As we will see in the next chapter, not everyone (in particular the religious leaders) was happy about Jesus helping these people. He responds to their criticisms by teaching some of the most endearing parables in the Gospels: the parables of the lost sheep, the lost coin, and the lost sons. Each parable reveals the Lord’s heart for the tax collectors and sinners (the spiritually sick) of the world to be made well.

The beautiful truth is if you’re spiritually sick, there is a Physician who wants to make you well. Jesus wouldn’t turn away tax collectors and sinners in his day and he doesn’t turn them away in our day.

30 Responses

  1. Holiness is contagious. This is why a believer can sanctify an unbelieving spouse. Just as a child learns most by modeling through activation of their mirror neurons. (Monkey see monkey do). Just yawn and watch other people then yawn. This is the power of mirror neurons! Adults do the same thing. Kids do that which is modeled to them. When an unbelieving spouse is around their believing spouse who has Jesus in them the unbeliever will be witnessing Jesus and this will most certainly have an effect on them. I have seen it time and time again as long as the believer is firmly anchored in Christ and has fruit of the spirit and 1 Corinthians 13 mature love. But at the same time one should absolutely be cautious being around unbelievers because it goes both ways. This does not mean we don’t associate with them though. If it wasn’t for believers spending time with me having a tremendous influence on me, I wonder how my conversion story would have differed. These people didn’t fear being contaminated by me and my influence. We are disciples by more of what we do than what we say. It’s our everyday influence and it does have an effect either good or bad.

    1. Hi Jennifer,
      Nice to hear from you. Thank you for sharing your thoughts. I appreciate that you referenced your conversion testimony. The same is true for me. I came to Christ because believers invested in me when I was an unbeliever. I’m thankful they didn’t write me off or avoid me completely. God bless!

  2. Great lesson! As far as holiness being transferable, I notice that there are significant translation differences across the English versions in Exodus 29:37, Leviticus 6:27 , and Ezekiel 44:19. For example, “shall be” holy (as a mandate), versus “shall become” holy (giving the idea of “contagion”). Sorry I haven’t dived into the Hebrew, but my guess is that there are *not* actually any cases of holiness being transferred.

  3. Hi Pastor Scott,

    Thanks for the article. I appreciate your thoughts. Great application also. It is very relevant for every day and age.

    I would just like to make one comment for you to consider, perhaps for nuance. There are (at least) three verses in the Old Testament that imply/state that holiness is transferable (Exodus 29:37, Leviticus 6:27, and Ezekiel 44:19). However, I am still thinking through the implications of these verses.

    1. Caleb,
      That is really fascinating. I hadn’t thought about before.

      I copied the verses below for other people’s benefit:
      • Exodus 29:37 Seven days you shall make atonement for the altar and consecrate it, and the altar shall be most holy. Whatever touches the altar shall become holy.
      • Leviticus 6:27 Whatever touches its flesh shall be holy, and when any of its blood is splashed on a garment, you shall wash that on which it was splashed in a holy place.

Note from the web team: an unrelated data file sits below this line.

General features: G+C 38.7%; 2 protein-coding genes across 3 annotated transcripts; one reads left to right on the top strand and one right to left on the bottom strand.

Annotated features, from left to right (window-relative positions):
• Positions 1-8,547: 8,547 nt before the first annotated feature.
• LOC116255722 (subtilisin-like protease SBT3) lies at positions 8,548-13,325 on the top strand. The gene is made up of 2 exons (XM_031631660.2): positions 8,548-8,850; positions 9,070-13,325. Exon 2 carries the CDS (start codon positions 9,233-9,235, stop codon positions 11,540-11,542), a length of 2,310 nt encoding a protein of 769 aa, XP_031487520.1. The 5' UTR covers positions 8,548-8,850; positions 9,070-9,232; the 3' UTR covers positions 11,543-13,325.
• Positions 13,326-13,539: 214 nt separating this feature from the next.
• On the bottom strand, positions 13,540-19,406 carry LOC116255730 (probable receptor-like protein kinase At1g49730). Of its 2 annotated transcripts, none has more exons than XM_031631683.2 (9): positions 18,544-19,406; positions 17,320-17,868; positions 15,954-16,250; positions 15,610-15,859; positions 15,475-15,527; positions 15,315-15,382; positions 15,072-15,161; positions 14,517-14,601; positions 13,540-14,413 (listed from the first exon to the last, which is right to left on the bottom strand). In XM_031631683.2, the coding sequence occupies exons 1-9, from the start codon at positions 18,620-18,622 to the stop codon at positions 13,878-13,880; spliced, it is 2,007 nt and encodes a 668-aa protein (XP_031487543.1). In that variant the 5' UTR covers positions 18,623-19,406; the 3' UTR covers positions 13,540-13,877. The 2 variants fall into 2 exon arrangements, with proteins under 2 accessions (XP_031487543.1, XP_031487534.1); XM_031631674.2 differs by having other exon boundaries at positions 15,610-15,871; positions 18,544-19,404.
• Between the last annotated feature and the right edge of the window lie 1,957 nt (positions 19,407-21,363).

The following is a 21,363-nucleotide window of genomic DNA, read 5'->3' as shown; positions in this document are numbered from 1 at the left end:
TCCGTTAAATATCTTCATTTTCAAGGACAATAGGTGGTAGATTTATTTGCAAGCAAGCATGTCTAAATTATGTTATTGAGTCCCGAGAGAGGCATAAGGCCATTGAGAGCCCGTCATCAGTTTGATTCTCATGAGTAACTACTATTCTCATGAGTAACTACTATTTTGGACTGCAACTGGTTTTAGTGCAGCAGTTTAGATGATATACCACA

• Ezekiel 44:19 And when they go out into the outer court to the people, they shall put off the garments in which they have been ministering and lay them in the holy chambers. And they shall put on other garments, lest they transmit holiness to the people with their garments.

      These verses definitely discuss transmitting holiness. Very interesting.

      How do you reconcile these verses with the verses in Haggai that seemed to indicate holiness is not transferable?

    2. Hello again Pastor Scott. I’m posting here since I can’t reply directly to you.

      I’ve found two more verses that are relevant to this discussion. Exodus 30:29 and Leviticus 6:18.

      Here are my current thoughts to reconcile Haggai 2:10-14 with these other passages regarding the transfer of holiness (Well actually they are others’ thoughts which I am adopting):

      1. In one of the notes in the NET Bible, they suggest that “this is probably not an appeal to the Torah (i.e., the Pentateuch) as such, but to a priestly ruling (known in postbiblical Judaism as a ‘pesaq din’).” I have not yet researched into the “pesaq din,” but the Hebrew does not have the definite article before “Law” or “Torah,” so (while not necessary) it is legitimate to translate verse 11: “ask the priests a judgement/decision.” Torah can refer to the entire Old Testament, the Pentateuch, or simply mean “teaching” or “instruction.” Here is the takeaway from this. The priests are not referring to any specific teaching in the Pentateuch, but making a judgement based on the general direction and teaching of Scripture.

      2. Mark Boda in his Haggai/Zechariah commentary in the NIV Application Commentary (NIVAC) series writes “the concern here [in Haggai 2:10-14] is the ability of holiness to be transferred to the third level.” My partially formed thoughts are suggesting that holiness is transferable, meaning that when one comes into contact with something which is the first level of holiness (the altar/priestly robes/holy meat, etc) it becomes holy as well. However, it is holy in a secondary level, and cannot transfer holiness on to something else it contacts. Meaning the holy meat in Haggai 2 made the garment it was carried in holy, but because only the garment touched other food, that other food was not made holy.